Dealing with corrupt stores

Jun 7, 2010 at 7:38 PM

So far, I've encountered a couple different flaky types of corrupt things in the stores I've tested ... I'm using the PSTSDK_VALIDATION_LEVEL_WEAK flag in my code, just to clarify.

First, in table.h, line 660, I changed read_raw_row this way to avoid an unhandled exception:

+        ulong pos = row * cb_per_row() + offset;
+
+        if (pos + sizeof(Val) >= m_vec_rowarray.size())
+          throw std::out_of_range("attempt to read past m_vec_rowarray.size()");
+
*        memcpy(&val, &m_vec_rowarray[ pos ], sizeof(Val));

Also, the next thing I've encountered a lot of is bad named prop_id lookups.  I've had to not only check is_string() == false, (which it is), but also check to make sure HIWORD(get_id()) is zero before considering whether or not to use the named prop further.  I wonder if some validation can be baked into the named_prop class, or maybe the lookup code itself to maybe throw an exception if the named prop fails to pass muster? 

 

Coordinator
Jun 7, 2010 at 7:56 PM
Edited Jun 7, 2010 at 7:58 PM

I'm concerned about why this validation code is necessary (ie, there may be a bug in the sdk higher in the callstack). After all, the row number was validated earlier in this function. This implies the only way to overflow is that the offset they're trying to read is greater than the row length - I wonder who is requested a read at such an offset. It could just be a corrupt store - try with FULL validation to see if a CRC error gets thrown earlier.

Can you give more details about what you mean about a bad named prop lookup? You're finding ids with a non-zero hiword? I don't recall any requirement about the hiword being zero....

Jun 7, 2010 at 8:17 PM

I'll trap the out of range errors and give you a callstack.  One of the problems I face is that I need to read as much of the PST as possible, and not abort for every little corrupt thing I may find (like a CRC error).  Some of these PST's I'm attempting to read have been recovered from a bad drive, or have some other innate corruption that prevents SCANPST from completing or crashes SCANPST entirely.

As for the named prop ... the guid was {cccccccc-cccc-cccc-cccc-cccccccccccc}, it was KIND_MNID, and the ID was cccccccc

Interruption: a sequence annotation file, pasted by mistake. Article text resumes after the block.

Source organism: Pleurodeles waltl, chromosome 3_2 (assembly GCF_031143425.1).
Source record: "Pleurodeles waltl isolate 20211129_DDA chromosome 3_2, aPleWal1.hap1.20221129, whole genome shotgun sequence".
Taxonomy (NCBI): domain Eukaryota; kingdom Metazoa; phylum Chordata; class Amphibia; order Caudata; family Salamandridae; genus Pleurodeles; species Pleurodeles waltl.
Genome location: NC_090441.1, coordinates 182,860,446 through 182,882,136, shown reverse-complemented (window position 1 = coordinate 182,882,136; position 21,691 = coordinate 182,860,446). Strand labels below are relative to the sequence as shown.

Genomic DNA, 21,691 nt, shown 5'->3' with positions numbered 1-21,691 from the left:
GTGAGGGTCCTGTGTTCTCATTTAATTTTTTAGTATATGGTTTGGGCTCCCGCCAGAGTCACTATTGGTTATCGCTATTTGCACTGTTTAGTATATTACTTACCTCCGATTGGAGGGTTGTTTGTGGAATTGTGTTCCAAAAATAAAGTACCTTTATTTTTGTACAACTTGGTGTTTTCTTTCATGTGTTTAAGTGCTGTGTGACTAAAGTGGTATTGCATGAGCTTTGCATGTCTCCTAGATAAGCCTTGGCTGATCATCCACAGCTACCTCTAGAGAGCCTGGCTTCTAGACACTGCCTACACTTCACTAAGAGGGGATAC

I've never seen a named prop of type KIND_MNID with a value greater than a USHORT, so the fact that those can exist is news to me!

 

 

Coordinator
Jun 7, 2010 at 9:23 PM

Ok. The all 0xcccc named_prop doesn't sound kosher either - that sounds like you're looking at an uninitialized variable. Are you sure those values came from disk?

Jun 7, 2010 at 9:49 PM

They appear to have come from disk, but I can't be sure.  The code to fetch the named prop is pretty straightforward (edited for brevity):

  if (propid > 0x7fff)
  {
    named_prop nprop = store->lookup_name_prop(propid);
    // do something with it ... at this point it contains the 0xcccccccc values, and is_string() is false
  }

Coordinator
Jun 7, 2010 at 9:56 PM

Where did propid come from in this example (and what is it)?

Remember, anyone can create a named prop with an arbitrary id and guid through MAPI - it is possible that someone just decided to create a name prop with a guid of {cccccccc-cccc-cccc-cccc-cccccccccccc} and ID cccccccc I suppose.

Jun 7, 2010 at 10:51 PM

I'll have to look.  I was enumerating through the props on a message I think.  Basically, I am converting a pstsdk::message object to an IMessage object, which of course involves walking every prop, converting it to an LPSPropValue, and writing the prop to the IMessage.  When I come across a named prop range, I query for the named prop, and re-create the named prop in the IMessage when copying it over.  Rinse and repeat for recipients, attachments, etc.  Everything's working quite nicely, but occasionally I find a rogue prop or funky named propid.

It's a nice way to verify the PST SDK, actually ... Accounting for every possible property, copying every field, embedded object, etc -- walking through every sub object and so forth.

Coordinator
Jun 7, 2010 at 10:54 PM

Ok. Try running the nameprop sample on the PST in question; see if the weird named prop shows up in the output there. Other than that, I can't do much else without the PST - but maybe if you can debug into the process of reading the name prop, looking at locals along the way, etc, maybe you can get an idea as to what is going on. Same with the table issue.

And also; I'd recommend you try it with full validation on. If you are hitting CRC errors that are ignored under weak validation, that would explain things and make this a lot less interesting.

Let me know if you find anything out, thanks again!

Jun 8, 2010 at 6:11 AM

With validation set to FULL, I get crc_fail errors when calling lookup_name_prop(), which is actually quite fine.

Unfortunately there's a host of other issues with FULL ... specifically, it's too chatty on a corrupt PST.  I end up not being able to open many PST's, and have trouble enumerating through them with FULL.  It's just too many throws.  Messages that I could mostly read, I now can't read at all ... property bags that had partial information now throw errors and I get nothing.  I kindof want the accountability of FULL, with the recoverability of WEAK :)

 

Jun 8, 2010 at 4:22 PM

What might be a cool option is if the validation level could be set at runtime rather than compile time.  I could see a lot of practical uses for that, especially if it could be adjusted upwards right before a function call, and then adjusted back down afterwards ... giving you some finer grained control over just what throws an error.